It’s fun, simple, visual and addictive. What’s more, it’s unlike any other social platform. It is unrehearsed and offers behind the scenes insight into the daily lives of golfers that the other platforms can’t replicate.
It feels very private and in the moment. This is what makes it so good. It’s also what makes it hard to find decent accounts to follow. Instagram is not designed to be a viral platform. Unless you know who to follow, it will be a ghost town for you.
Here’s a list of the best we’ve found make sure you check them out, and let us know if we should add anyone to the list.
I hit a little white ball around a field sometimes!
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Our top 10 preppy must read books that have been inspired up throughout the ages from the hallowed wings of the campuses of America's elite, Ivy League universities.
THIS SIDE OF PARADISE F. SCOTT FITZGERALD: PRINCETON
In the novel that shot Fitzgerald to the limelight, he fictionalises his Princeton youth with the social-climbing misadventures of Amory Blaine, a greedy undergraduate who strongly desires to live in the fast lane. Come for the novel's august reputation, but stay for the prose—this is Fitzgerald at his lyrical best. (Amazon $6.99)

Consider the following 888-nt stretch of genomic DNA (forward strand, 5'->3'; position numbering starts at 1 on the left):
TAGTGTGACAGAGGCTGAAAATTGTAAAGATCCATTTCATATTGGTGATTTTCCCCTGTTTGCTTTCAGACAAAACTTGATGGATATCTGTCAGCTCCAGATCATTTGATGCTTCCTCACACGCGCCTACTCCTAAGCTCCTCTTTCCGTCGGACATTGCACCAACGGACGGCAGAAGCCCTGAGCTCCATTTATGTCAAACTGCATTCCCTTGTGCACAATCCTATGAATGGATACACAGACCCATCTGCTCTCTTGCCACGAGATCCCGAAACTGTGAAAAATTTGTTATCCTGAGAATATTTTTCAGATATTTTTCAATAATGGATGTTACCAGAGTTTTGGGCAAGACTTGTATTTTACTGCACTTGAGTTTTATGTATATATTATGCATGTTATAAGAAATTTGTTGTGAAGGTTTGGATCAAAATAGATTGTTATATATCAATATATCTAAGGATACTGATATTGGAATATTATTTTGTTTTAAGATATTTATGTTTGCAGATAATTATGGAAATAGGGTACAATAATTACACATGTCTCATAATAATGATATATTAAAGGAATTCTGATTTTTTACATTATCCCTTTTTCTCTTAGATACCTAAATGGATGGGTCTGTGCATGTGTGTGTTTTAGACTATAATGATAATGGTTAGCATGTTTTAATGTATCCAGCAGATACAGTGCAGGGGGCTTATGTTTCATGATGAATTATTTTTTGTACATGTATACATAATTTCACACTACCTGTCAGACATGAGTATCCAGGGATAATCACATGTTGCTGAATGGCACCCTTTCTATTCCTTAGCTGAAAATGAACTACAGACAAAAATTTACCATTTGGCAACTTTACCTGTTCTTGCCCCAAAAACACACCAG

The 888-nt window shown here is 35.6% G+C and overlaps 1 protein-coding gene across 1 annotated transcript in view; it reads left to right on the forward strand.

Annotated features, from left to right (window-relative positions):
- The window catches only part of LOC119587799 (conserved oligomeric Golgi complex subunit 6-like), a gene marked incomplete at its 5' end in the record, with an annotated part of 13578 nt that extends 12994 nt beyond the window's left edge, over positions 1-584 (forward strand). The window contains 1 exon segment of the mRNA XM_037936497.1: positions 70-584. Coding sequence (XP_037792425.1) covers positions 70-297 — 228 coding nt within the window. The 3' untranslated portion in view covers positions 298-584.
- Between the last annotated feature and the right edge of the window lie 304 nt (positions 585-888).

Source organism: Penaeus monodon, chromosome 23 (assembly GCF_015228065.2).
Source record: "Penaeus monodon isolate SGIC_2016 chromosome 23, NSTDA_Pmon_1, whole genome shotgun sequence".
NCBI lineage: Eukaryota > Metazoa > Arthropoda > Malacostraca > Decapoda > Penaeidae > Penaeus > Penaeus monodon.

BRIDESHEAD REVISITED BY EVELYN WAUGH: OXFORD
In the post-war swan song written to the English aristocracy by Waugh, architectural student Charles Ryder falls totally in love with the blue-blooded Flyte family during a debauched, illusion-shattering summer. What started just as a two Oxford co-eds degrades into a thorny web of Catholic guilt. Before everything goes sour, things were very sweet. (Amazon $10.94)
ON BEAUTY BY ZADIE SMITH: HARVARD
With a charming setting like Harvard, On Beauty is a modern opus of family dysfunction, tenure war and class war at its finest. In pulling and pushing the Belsey family, Smith explores hallmark classroom themes—generational change, multiculturalism and how identity and love are subject to the passage of time. (Amazon $10.31)
WONDER BOYS BY MICHAEL CHABON: UNIVERSITY OF PITTSBURGH
Underneath a haze of pot, Chabon an American dreamer and satire explores how youthful promise and artistic ambitions grow amiss with age. Expect to fall in love with this novel's trio of wonder boys: a student obsessed with Hollywood self-destruction, a professor entrapped by his interminable second book and his randy editor. (Amazon $33)
THE GROVES OF ACADEME BY MARY MCCARTHY: BARD
At McCarthy's Jocelyn College (a reinterpretation of Bard), The College Groves sees literature lecturer Henry Mulcahy run off the rails upon the termination of his tenure. Only a handful of writers have refashioned the obscure trappings of university faculty quite as faithfully as McCarthy, who skillfully crafts an interdepartmental witch hunt like no other. (Amazon $23.95)
SMALL BLESSINGS BY MARTHA WOODROOF: SOUTHERN LIBERAL ARTS SCHOOL